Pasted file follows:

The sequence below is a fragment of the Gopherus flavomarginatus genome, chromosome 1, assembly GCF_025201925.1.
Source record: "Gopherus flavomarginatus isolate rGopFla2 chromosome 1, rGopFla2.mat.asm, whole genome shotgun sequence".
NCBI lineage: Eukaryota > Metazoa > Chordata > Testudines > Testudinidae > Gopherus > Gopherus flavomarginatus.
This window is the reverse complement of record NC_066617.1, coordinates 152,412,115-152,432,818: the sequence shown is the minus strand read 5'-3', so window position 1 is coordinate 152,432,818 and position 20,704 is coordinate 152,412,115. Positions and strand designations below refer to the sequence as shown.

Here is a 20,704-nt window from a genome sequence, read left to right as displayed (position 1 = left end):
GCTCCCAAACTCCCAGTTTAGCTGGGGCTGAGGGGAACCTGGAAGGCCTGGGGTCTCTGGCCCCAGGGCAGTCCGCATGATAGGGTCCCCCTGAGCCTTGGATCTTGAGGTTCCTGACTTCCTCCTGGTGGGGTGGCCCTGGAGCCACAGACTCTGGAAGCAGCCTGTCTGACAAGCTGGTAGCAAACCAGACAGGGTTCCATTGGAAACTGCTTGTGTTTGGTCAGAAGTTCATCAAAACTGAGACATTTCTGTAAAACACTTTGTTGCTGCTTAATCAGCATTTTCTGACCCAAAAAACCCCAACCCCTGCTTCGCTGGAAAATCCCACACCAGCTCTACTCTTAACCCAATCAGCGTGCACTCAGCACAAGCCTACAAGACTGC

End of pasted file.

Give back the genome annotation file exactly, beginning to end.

The sequence below is a fragment of the Gopherus flavomarginatus genome, chromosome 1, assembly GCF_025201925.1.
Source record: "Gopherus flavomarginatus isolate rGopFla2 chromosome 1, rGopFla2.mat.asm, whole genome shotgun sequence".
NCBI lineage: Eukaryota > Metazoa > Chordata > Testudines > Testudinidae > Gopherus > Gopherus flavomarginatus.
This window is the reverse complement of record NC_066617.1, coordinates 152,412,115-152,432,818: the sequence shown is the minus strand read 5'-3', so window position 1 is coordinate 152,432,818 and position 20,704 is coordinate 152,412,115. Positions and strand designations below refer to the sequence as shown.

Here is a 20,704-nt window from a genome sequence, read left to right as displayed (position 1 = left end):
GCTCCCAAACTCCCAGTTTAGCTGGGGCTGAGGGGAACCTGGAAGGCCTGGGGTCTCTGGCCCCAGGGCAGTCCGCATGATAGGGTCCCCCTGAGCCTTGGATCTTGAGGTTCCTGACTTCCTCCTGGTGGGGTGGCCCTGGAGCCACAGACTCTGGAAGCAGCCTGTCTGACAAGCTGGTAGCAAACCAGACAGGGTTCCATTGGAAACTGCTTGTGTTTGGTCAGAAGTTCATCAAAACTGAGACATTTCTGTAAAACACTTTGTTGCTGCTTAATCAGCATTTTCTGACCCAAAAAACCCCAACCCCTGCTTCGCTGGAAAATCCCACACCAGCTCTACTCTTAACCCAATCAGCGTGCACTCAGCACAAGCCTACAAGACTGC